The more intriguing possibility is of course Josh Smith. If he doesn't want to go back to Atlanta with Woodson there, and the management in disarray and not wanting to shell out dough, a $10 million trade exception can go a long way. Allen Iverson, JR Smith, Carmelo Anthony, Josh Smith, and whatever you want to play Center. That strikes fear into the hearts of men. It won't happen, of course. More likely is a smaller set up by the Nuggets that they try and sell to the fans as a "big move" which is actually nothing at all. But it's a thought.

It should be noted that Denver Stiffs tends to disagree with the more optimistic mindset regarding this turn of events.
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Dare To Dream...

Speaking of Smith, another thought drifted into my head this morning, and I can't believe I hadn't thought of it. The Grizzlies have $10 million in cap space for next season. Make an offer for Josh Smith. I know, I know, it's way too low. But if he accepts with the understanding of a backloaded contract, and the Hawks management has a seizure and cna't gt its assets in line to match, imagine that. Letting Josh Smith go for $10million. Now picture it.

Conley
Mayo
Gay
Smith
Gasol/Darko
Warrick
Crittenton

In Memphis. It would be the second coming of underground funk. It would lift us up to the sky and show us absolute and untethered mania. It would be really freaking cool.



The other option, and this is a little more possible, is a sign and trade, with one of Memphis' picks for next year, Hakim Warrick, Crittenton/Lowry, Buckner and Walker. Yes, you lose Josh Smith. But at least that way the Hawks can say they got long term cap flexibility for the Free Agency Summer of Doom, and got some quality pieces out of it. The Grizzlies are left with no bench, but that's okay, I've got a whole list of D-Leaguers they can play five minutes a night for the league minimum no problem. Furthermore, you've just made Memphis relevant again. And not in the "That's an underrated team you've got there." People will pay attention to it. It'll never happen, but that's the kind of dream I was born to dream.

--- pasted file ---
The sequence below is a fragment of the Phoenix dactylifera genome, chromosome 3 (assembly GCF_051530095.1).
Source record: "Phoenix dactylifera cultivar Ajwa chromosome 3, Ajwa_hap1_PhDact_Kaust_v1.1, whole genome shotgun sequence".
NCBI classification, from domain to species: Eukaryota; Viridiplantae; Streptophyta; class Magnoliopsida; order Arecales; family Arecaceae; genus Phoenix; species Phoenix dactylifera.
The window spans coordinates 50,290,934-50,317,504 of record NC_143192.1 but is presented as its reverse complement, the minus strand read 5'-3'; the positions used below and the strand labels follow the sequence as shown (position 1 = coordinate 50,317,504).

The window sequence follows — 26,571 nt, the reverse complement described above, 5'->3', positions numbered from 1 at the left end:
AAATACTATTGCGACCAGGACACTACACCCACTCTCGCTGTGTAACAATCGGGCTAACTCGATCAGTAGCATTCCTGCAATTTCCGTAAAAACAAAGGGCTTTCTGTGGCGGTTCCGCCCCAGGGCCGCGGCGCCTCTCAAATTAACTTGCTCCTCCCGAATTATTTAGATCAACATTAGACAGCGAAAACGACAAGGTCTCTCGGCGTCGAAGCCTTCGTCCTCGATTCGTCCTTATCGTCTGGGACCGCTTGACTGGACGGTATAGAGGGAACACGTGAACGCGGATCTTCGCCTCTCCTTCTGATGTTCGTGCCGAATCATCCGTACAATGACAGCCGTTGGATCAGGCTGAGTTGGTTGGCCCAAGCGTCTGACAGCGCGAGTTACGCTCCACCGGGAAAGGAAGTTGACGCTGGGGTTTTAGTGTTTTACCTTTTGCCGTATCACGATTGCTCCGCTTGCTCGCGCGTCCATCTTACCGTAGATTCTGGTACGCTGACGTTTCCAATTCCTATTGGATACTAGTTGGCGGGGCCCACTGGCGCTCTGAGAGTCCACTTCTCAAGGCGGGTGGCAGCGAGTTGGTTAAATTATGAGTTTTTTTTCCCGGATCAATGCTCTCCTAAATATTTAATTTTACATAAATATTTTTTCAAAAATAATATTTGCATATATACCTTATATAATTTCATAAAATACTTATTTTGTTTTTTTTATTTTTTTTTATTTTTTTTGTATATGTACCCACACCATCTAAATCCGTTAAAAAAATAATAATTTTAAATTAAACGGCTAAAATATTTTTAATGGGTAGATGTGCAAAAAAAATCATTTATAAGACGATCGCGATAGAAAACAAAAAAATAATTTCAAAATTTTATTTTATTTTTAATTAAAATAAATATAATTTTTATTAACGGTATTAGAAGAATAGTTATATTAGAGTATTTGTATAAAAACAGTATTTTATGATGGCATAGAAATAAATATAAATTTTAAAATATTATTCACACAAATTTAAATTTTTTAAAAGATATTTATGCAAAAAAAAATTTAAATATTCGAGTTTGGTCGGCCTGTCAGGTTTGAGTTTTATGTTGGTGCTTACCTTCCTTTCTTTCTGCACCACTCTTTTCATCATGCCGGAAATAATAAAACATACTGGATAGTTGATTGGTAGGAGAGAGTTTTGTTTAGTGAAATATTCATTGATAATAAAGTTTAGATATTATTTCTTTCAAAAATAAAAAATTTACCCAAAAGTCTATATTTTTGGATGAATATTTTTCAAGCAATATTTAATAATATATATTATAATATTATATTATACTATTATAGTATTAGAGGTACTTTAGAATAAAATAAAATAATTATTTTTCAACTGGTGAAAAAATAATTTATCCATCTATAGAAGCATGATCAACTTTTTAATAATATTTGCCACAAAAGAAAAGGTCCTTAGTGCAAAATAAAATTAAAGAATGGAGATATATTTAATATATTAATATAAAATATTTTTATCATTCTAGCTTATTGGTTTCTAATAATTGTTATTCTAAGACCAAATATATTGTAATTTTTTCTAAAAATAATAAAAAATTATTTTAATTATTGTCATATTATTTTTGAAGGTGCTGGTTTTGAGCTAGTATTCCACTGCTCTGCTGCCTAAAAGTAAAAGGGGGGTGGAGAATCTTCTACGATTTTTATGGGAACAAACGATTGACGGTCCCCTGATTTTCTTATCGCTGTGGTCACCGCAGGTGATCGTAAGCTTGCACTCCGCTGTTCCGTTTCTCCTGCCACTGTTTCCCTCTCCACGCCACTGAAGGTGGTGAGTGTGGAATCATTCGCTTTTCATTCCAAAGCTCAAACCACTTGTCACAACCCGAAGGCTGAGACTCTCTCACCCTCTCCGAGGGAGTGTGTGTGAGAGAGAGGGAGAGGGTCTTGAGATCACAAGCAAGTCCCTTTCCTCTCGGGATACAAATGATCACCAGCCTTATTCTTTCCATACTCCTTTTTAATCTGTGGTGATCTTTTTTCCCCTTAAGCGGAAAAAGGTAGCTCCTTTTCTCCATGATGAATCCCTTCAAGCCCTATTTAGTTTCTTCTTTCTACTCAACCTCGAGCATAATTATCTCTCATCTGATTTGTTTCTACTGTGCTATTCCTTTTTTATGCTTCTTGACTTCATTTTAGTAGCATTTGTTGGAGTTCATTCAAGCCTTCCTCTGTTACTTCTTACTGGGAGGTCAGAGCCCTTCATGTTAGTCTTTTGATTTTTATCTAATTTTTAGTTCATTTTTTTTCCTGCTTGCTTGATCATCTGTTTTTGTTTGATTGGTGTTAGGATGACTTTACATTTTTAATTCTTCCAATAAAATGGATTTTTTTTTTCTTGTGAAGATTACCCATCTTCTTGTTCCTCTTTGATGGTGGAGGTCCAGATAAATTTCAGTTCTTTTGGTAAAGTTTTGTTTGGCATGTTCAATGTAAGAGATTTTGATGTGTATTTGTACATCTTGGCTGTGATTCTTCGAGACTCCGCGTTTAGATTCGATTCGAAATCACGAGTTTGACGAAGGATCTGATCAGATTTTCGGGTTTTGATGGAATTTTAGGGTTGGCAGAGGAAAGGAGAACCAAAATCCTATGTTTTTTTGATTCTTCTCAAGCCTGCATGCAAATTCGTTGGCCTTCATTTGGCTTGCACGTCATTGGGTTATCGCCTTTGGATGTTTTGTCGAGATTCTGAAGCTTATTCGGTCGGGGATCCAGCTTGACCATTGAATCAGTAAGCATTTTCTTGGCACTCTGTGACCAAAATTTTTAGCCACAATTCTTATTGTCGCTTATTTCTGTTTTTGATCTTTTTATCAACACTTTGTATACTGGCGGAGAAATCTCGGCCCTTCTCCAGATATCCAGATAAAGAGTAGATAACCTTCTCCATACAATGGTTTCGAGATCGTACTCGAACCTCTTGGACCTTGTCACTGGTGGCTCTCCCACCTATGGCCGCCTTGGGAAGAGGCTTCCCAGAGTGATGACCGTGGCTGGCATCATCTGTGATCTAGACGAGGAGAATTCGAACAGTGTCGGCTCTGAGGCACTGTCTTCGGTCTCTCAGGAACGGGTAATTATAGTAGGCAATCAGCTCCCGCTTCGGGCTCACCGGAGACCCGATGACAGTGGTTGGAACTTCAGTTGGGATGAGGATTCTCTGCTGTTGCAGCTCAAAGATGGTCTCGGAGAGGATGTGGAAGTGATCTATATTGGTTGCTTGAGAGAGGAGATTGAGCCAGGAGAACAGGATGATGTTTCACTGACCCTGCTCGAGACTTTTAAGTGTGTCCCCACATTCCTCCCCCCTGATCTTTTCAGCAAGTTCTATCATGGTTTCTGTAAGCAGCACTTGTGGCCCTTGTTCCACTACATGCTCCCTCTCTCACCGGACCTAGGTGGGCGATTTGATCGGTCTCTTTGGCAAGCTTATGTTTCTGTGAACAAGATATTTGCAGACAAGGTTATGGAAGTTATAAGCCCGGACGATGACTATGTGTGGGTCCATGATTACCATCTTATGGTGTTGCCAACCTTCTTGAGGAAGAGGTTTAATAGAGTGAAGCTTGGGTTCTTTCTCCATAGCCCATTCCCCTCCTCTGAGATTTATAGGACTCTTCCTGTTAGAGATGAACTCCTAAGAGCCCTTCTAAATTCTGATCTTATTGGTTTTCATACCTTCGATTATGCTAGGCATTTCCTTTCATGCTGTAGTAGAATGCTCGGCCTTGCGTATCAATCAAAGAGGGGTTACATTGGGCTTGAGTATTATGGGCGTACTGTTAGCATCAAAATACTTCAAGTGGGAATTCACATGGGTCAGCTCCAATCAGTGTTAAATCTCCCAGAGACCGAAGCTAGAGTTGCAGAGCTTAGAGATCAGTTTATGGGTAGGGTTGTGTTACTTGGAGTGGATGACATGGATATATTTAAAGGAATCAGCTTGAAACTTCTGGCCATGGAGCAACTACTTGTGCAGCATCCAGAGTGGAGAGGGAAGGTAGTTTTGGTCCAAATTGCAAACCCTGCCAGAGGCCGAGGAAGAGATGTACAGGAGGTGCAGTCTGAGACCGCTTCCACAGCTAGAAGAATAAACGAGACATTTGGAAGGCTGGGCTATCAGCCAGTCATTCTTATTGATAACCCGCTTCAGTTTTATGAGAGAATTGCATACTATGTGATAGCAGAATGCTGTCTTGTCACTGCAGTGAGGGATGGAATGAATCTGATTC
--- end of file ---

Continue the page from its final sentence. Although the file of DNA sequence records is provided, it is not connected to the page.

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On Tyronn Lue...

Milwaukee, Tyronn? Really? Really?

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We Will Not Negotiate With Arms Dealers...

What's funny about the absurd amount of money the Hornets just handed James Posey is that this honestly represents more of a "We're fine. We're just going to tweak" attitude than anything else. Posey's not a difference maker or a superstar. He's a guy that does the little things, in small minutes, in the long run. And the Hornets essentially said "We need one more shooter, and we want to make damn sure he's a guy that knows how to hit a shot when it counts. We're getting this guy, growing Julian Wright and Hilton Armstrong, and going back to the trenches." No big flashy signing or trade, no kneejerk reactions, just "We probably won't run into the Spurs next season in the playoffs and if we do, we'll know how to beat them. And we know if you can be athletic and play defense you can beat the Lakers. No panic." Steady. Sure. Confident. This is the hand of Byron Scott.


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Your Offseason Survival Guide:

Go to Vegas!



Yes, Las Vegas Nevada, where, especially this week, you're likely to run into an NBA superstar, which will remind you of the season, when these guys actually give a crap about what they're eating, drinking, and doing. This is this week's Surival Guide, because that's where I'll be starting tomorrow and running through Monday. Check out Ridiculous Upside and FanHouse for my coverage (it's going to be pretty kickass), and enjoy some of the new columns we've got rolling around here. And please, tell Corn to quit trying to convince me to play the tables again. It never ends well and the Paroxy-wife has vehemently threatened changing the locks if I get... ahem... carried away. Enjoy the weekend, folks.